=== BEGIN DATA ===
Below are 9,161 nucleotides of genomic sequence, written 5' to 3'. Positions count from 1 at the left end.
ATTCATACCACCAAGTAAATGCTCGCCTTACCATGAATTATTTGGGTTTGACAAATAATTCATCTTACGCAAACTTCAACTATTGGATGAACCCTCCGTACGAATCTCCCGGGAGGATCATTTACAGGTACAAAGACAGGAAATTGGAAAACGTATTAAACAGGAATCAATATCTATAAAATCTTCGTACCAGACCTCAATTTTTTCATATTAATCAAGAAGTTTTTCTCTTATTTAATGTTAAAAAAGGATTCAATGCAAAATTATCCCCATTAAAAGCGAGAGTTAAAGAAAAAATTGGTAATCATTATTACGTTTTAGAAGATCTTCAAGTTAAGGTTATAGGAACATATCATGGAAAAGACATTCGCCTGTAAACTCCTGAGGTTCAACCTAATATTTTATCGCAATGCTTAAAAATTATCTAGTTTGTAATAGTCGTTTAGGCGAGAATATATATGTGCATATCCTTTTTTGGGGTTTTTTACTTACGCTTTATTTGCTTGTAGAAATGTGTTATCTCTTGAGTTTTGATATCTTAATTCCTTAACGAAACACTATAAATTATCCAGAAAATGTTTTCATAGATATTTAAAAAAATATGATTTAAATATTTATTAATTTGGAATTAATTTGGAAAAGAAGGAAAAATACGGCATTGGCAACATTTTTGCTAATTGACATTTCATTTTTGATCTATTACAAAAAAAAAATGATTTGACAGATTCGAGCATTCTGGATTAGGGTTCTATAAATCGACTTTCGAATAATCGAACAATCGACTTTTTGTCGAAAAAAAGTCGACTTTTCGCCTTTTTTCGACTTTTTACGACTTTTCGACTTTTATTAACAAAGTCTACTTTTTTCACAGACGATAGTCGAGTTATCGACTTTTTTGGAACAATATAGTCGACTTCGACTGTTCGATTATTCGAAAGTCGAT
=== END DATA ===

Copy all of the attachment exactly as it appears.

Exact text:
Below are 9,161 nucleotides of genomic sequence, written 5' to 3'. Positions count from 1 at the left end.
ATTCATACCACCAAGTAAATGCTCGCCTTACCATGAATTATTTGGGTTTGACAAATAATTCATCTTACGCAAACTTCAACTATTGGATGAACCCTCCGTACGAATCTCCCGGGAGGATCATTTACAGGTACAAAGACAGGAAATTGGAAAACGTATTAAACAGGAATCAATATCTATAAAATCTTCGTACCAGACCTCAATTTTTTCATATTAATCAAGAAGTTTTTCTCTTATTTAATGTTAAAAAAGGATTCAATGCAAAATTATCCCCATTAAAAGCGAGAGTTAAAGAAAAAATTGGTAATCATTATTACGTTTTAGAAGATCTTCAAGTTAAGGTTATAGGAACATATCATGGAAAAGACATTCGCCTGTAAACTCCTGAGGTTCAACCTAATATTTTATCGCAATGCTTAAAAATTATCTAGTTTGTAATAGTCGTTTAGGCGAGAATATATATGTGCATATCCTTTTTTGGGGTTTTTTACTTACGCTTTATTTGCTTGTAGAAATGTGTTATCTCTTGAGTTTTGATATCTTAATTCCTTAACGAAACACTATAAATTATCCAGAAAATGTTTTCATAGATATTTAAAAAAATATGATTTAAATATTTATTAATTTGGAATTAATTTGGAAAAGAAGGAAAAATACGGCATTGGCAACATTTTTGCTAATTGACATTTCATTTTTGATCTATTACAAAAAAAAAATGATTTGACAGATTCGAGCATTCTGGATTAGGGTTCTATAAATCGACTTTCGAATAATCGAACAATCGACTTTTTGTCGAAAAAAAGTCGACTTTTCGCCTTTTTTCGACTTTTTACGACTTTTCGACTTTTATTAACAAAGTCTACTTTTTTCACAGACGATAGTCGAGTTATCGACTTTTTTGGAACAATATAGTCGACTTCGACTGTTCGATTATTCGAAAGTCGAT